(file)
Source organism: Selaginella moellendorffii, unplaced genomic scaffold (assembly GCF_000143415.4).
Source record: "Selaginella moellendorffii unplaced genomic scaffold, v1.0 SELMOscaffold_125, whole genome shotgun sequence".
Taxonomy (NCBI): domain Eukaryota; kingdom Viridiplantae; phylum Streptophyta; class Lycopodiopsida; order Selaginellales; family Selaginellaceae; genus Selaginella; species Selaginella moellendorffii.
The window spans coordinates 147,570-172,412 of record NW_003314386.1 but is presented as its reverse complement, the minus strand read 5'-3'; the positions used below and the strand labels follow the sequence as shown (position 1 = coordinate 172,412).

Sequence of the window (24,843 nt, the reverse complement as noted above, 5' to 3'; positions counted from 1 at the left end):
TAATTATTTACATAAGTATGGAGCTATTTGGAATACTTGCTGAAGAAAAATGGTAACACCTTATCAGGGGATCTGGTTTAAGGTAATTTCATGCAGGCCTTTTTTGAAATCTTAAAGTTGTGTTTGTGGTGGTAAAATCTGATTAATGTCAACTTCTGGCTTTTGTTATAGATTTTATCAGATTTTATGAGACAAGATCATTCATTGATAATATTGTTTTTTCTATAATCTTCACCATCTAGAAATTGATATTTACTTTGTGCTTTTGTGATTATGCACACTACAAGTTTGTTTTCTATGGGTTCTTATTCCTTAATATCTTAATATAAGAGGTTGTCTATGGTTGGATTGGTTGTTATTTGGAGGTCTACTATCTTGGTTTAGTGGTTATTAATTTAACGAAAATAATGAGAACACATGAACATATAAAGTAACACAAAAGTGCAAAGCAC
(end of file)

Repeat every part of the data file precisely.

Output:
Source organism: Selaginella moellendorffii, unplaced genomic scaffold (assembly GCF_000143415.4).
Source record: "Selaginella moellendorffii unplaced genomic scaffold, v1.0 SELMOscaffold_125, whole genome shotgun sequence".
Taxonomy (NCBI): domain Eukaryota; kingdom Viridiplantae; phylum Streptophyta; class Lycopodiopsida; order Selaginellales; family Selaginellaceae; genus Selaginella; species Selaginella moellendorffii.
The window spans coordinates 147,570-172,412 of record NW_003314386.1 but is presented as its reverse complement, the minus strand read 5'-3'; the positions used below and the strand labels follow the sequence as shown (position 1 = coordinate 172,412).

Sequence of the window (24,843 nt, the reverse complement as noted above, 5' to 3'; positions counted from 1 at the left end):
TAATTATTTACATAAGTATGGAGCTATTTGGAATACTTGCTGAAGAAAAATGGTAACACCTTATCAGGGGATCTGGTTTAAGGTAATTTCATGCAGGCCTTTTTTGAAATCTTAAAGTTGTGTTTGTGGTGGTAAAATCTGATTAATGTCAACTTCTGGCTTTTGTTATAGATTTTATCAGATTTTATGAGACAAGATCATTCATTGATAATATTGTTTTTTCTATAATCTTCACCATCTAGAAATTGATATTTACTTTGTGCTTTTGTGATTATGCACACTACAAGTTTGTTTTCTATGGGTTCTTATTCCTTAATATCTTAATATAAGAGGTTGTCTATGGTTGGATTGGTTGTTATTTGGAGGTCTACTATCTTGGTTTAGTGGTTATTAATTTAACGAAAATAATGAGAACACATGAACATATAAAGTAACACAAAAGTGCAAAGCAC